The book, Envisioning the Future of Doctoral Education: Preparing Stewards of the Discipline, is the first work produced through the Carnegie Initiative on the Doctorate (CID). Arguing that the role of doctoral education is to prepare stewards, that is, to "educate and prepare those to whom we can entrust the vigor, quality, and integrity of the field" (p. 5), those working in the CID teamed with 84 departments across six disciplines (mathematics, chemistry, neuroscience, education, history, and English) to ask professionals from each to consider the question, "What would be the best way to structure doctoral education in your field?" (p. 9).
In responding to the question of the purpose of doctoral education and how to structure it to produce stewards of the field, the book advocates mastering the skills of generation, conservation, and transformation. Generation pertains to the ability of degree recipients to conduct research. Conservation is the grasp of the history and other canonical or fundamental ideas of the discipline. Transformation includes the communication of ideas and teaching but also refers to application.
This book is a compilation of essays written by experts from each of the six disciplines in response to prompts listed above, along with several commentaries. As a singular entity, the book is a slightly different construct than many edited volumes. The chapters all address the same issue but delve deeply into the intricacies of the specific disciplines, at times perhaps too far to interest readers from other disciplines. The richness of detail, though, is required to get a full flavor of the commonalities of approach (and challenges) we share in spite of our differences.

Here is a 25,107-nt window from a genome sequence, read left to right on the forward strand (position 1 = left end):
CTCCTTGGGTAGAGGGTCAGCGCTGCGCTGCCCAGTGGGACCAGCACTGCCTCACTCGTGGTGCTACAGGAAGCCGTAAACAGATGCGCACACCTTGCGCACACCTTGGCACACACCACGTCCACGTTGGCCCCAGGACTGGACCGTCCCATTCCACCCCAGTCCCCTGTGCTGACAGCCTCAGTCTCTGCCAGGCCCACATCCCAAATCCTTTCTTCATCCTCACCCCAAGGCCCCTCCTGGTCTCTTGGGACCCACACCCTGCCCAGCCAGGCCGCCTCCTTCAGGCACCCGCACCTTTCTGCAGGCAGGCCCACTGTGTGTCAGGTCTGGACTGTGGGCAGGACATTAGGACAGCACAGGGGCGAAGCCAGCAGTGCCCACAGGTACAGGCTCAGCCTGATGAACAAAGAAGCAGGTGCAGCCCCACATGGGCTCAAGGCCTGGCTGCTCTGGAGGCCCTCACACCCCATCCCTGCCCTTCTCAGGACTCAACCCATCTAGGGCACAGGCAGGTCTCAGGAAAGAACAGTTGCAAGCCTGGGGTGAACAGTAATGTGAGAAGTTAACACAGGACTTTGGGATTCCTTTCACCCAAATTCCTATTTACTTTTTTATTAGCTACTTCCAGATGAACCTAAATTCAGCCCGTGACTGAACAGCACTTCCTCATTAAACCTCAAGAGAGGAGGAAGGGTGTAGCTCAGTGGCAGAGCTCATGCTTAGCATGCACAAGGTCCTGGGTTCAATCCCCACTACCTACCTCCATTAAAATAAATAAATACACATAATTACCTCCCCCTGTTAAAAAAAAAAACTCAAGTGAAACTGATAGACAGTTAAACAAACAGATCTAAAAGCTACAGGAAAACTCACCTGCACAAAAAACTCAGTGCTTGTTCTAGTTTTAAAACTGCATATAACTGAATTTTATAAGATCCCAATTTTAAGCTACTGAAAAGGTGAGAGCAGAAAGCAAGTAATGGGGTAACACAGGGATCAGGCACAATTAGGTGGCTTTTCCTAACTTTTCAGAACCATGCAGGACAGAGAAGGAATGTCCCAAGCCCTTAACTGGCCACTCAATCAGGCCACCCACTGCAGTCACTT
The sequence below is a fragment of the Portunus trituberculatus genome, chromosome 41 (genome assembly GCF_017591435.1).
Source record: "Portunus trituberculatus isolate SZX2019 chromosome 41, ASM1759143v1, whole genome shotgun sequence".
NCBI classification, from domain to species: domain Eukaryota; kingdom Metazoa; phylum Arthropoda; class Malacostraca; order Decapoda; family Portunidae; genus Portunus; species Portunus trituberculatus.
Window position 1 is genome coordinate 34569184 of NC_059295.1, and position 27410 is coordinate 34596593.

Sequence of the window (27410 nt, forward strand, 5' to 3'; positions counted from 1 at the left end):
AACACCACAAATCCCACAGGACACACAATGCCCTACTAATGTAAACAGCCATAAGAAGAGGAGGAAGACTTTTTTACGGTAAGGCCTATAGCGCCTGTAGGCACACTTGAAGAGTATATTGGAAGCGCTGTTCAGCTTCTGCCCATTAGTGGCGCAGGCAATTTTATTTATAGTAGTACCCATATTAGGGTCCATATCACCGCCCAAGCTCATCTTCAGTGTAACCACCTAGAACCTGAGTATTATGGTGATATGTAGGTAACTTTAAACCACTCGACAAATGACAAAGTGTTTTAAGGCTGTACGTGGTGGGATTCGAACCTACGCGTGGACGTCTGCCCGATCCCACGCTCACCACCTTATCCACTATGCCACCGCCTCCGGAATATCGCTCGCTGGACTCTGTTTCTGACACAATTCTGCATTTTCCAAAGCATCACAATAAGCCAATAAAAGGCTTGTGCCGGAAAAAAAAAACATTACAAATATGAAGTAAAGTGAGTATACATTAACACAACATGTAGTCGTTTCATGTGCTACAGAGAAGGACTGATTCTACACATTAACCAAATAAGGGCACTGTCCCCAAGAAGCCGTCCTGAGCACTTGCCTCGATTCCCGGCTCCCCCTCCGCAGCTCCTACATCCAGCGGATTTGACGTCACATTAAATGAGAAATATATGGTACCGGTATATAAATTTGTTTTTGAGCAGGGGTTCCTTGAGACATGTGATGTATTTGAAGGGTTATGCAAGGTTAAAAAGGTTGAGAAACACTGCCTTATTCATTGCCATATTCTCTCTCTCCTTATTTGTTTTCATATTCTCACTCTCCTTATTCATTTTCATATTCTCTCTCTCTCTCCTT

The authors do themselves and their fields great credit through the depth of their reflection, often demonstrating how what are thought to be disciplinary strengths can act as weaknesses. For scholars in the field of higher education, discipline can come to mean something on the level of a control variable. This book serves as an important corrective to that temptation, pushing us to see that, in spite of institutionally constructed divides and turf wars, there is much we can learn from one another.
The value of examining one's own field and department or program—a requirement for responding to this question—should not be underestimated. [End Page 322] My own program just underwent such a process, starting with the question: "What should all students completing their respective degree programs know and be able to do?" It has been highly successful, creating a stronger cohesiveness to the program. Such an approach pushes faculty to consider the seamlessness that must exist in a program, in the face of faculty desires for autonomy, to ensure that future disciplinary stewards have the tools and the knowledge needed for the future. This is the volume's real strength: to persuade the reader to consider what it would take to develop stewards of a given field and what attributes those stewards should possess, then to encourage programs to ensure that they make any changes required to support that end.
Despite its inherent virtues, the book does have a few weaknesses, many self-realized by those in the CID or the volume's commentary authors (making the commentaries themselves particularly valuable). Golde appropriately notes that, by virtue of selecting leading scholars as essayists, this book misses the perspectives of newer scholars, many of whom might have a stronger grasp of the current shortcomings of graduate education today. If newer faculty or graduate students are the most likely to understand our current shortcomings, as several in the book argue, then the logic of including only disciplinary leaders in the dialogue is misplaced.
The order of the book also is somewhat unusual, in that the editors put the commentary chapters before the disciplinary explorations. The effect is a bit disconcerting, as the authors of those commentaries must spend time telling us about the chapters ahead to draw together the themes and points they desire to make. The frequent...